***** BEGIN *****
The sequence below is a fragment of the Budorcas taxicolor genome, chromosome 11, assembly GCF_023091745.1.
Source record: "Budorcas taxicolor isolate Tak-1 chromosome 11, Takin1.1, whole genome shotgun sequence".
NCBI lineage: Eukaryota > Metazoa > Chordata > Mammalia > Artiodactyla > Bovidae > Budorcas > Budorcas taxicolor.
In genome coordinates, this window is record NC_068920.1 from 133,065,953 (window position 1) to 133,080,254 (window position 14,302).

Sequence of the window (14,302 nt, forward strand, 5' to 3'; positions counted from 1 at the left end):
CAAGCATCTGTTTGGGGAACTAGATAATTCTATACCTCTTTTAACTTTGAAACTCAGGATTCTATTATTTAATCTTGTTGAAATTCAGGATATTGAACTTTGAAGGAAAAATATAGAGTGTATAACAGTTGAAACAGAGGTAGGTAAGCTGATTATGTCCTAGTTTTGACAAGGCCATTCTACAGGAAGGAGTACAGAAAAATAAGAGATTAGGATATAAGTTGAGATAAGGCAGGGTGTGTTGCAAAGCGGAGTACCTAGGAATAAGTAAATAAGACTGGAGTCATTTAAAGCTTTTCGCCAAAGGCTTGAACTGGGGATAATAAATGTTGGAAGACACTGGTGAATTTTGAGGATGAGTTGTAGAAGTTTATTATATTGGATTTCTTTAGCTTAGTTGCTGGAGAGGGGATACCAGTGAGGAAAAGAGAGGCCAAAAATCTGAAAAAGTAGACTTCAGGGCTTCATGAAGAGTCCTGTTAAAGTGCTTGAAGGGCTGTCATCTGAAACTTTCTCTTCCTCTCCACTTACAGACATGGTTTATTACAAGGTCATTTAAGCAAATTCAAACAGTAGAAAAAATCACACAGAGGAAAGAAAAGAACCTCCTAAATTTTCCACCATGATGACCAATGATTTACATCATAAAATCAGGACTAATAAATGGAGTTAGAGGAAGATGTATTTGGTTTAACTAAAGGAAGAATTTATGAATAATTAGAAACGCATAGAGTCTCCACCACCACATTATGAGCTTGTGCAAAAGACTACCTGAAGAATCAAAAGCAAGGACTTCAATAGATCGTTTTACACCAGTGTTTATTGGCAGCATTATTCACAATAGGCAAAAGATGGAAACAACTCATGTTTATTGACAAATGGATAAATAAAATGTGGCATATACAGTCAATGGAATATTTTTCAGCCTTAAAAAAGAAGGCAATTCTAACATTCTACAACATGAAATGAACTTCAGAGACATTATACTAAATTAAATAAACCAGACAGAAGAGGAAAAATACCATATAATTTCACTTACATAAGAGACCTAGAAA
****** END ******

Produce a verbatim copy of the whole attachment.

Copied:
The sequence below is a fragment of the Budorcas taxicolor genome, chromosome 11, assembly GCF_023091745.1.
Source record: "Budorcas taxicolor isolate Tak-1 chromosome 11, Takin1.1, whole genome shotgun sequence".
NCBI lineage: Eukaryota > Metazoa > Chordata > Mammalia > Artiodactyla > Bovidae > Budorcas > Budorcas taxicolor.
In genome coordinates, this window is record NC_068920.1 from 133,065,953 (window position 1) to 133,080,254 (window position 14,302).

Sequence of the window (14,302 nt, forward strand, 5' to 3'; positions counted from 1 at the left end):
CAAGCATCTGTTTGGGGAACTAGATAATTCTATACCTCTTTTAACTTTGAAACTCAGGATTCTATTATTTAATCTTGTTGAAATTCAGGATATTGAACTTTGAAGGAAAAATATAGAGTGTATAACAGTTGAAACAGAGGTAGGTAAGCTGATTATGTCCTAGTTTTGACAAGGCCATTCTACAGGAAGGAGTACAGAAAAATAAGAGATTAGGATATAAGTTGAGATAAGGCAGGGTGTGTTGCAAAGCGGAGTACCTAGGAATAAGTAAATAAGACTGGAGTCATTTAAAGCTTTTCGCCAAAGGCTTGAACTGGGGATAATAAATGTTGGAAGACACTGGTGAATTTTGAGGATGAGTTGTAGAAGTTTATTATATTGGATTTCTTTAGCTTAGTTGCTGGAGAGGGGATACCAGTGAGGAAAAGAGAGGCCAAAAATCTGAAAAAGTAGACTTCAGGGCTTCATGAAGAGTCCTGTTAAAGTGCTTGAAGGGCTGTCATCTGAAACTTTCTCTTCCTCTCCACTTACAGACATGGTTTATTACAAGGTCATTTAAGCAAATTCAAACAGTAGAAAAAATCACACAGAGGAAAGAAAAGAACCTCCTAAATTTTCCACCATGATGACCAATGATTTACATCATAAAATCAGGACTAATAAATGGAGTTAGAGGAAGATGTATTTGGTTTAACTAAAGGAAGAATTTATGAATAATTAGAAACGCATAGAGTCTCCACCACCACATTATGAGCTTGTGCAAAAGACTACCTGAAGAATCAAAAGCAAGGACTTCAATAGATCGTTTTACACCAGTGTTTATTGGCAGCATTATTCACAATAGGCAAAAGATGGAAACAACTCATGTTTATTGACAAATGGATAAATAAAATGTGGCATATACAGTCAATGGAATATTTTTCAGCCTTAAAAAAGAAGGCAATTCTAACATTCTACAACATGAAATGAACTTCAGAGACATTATACTAAATTAAATAAACCAGACAGAAGAGGAAAAATACCATATAATTTCACTTACATAAGAGACCTAGAAA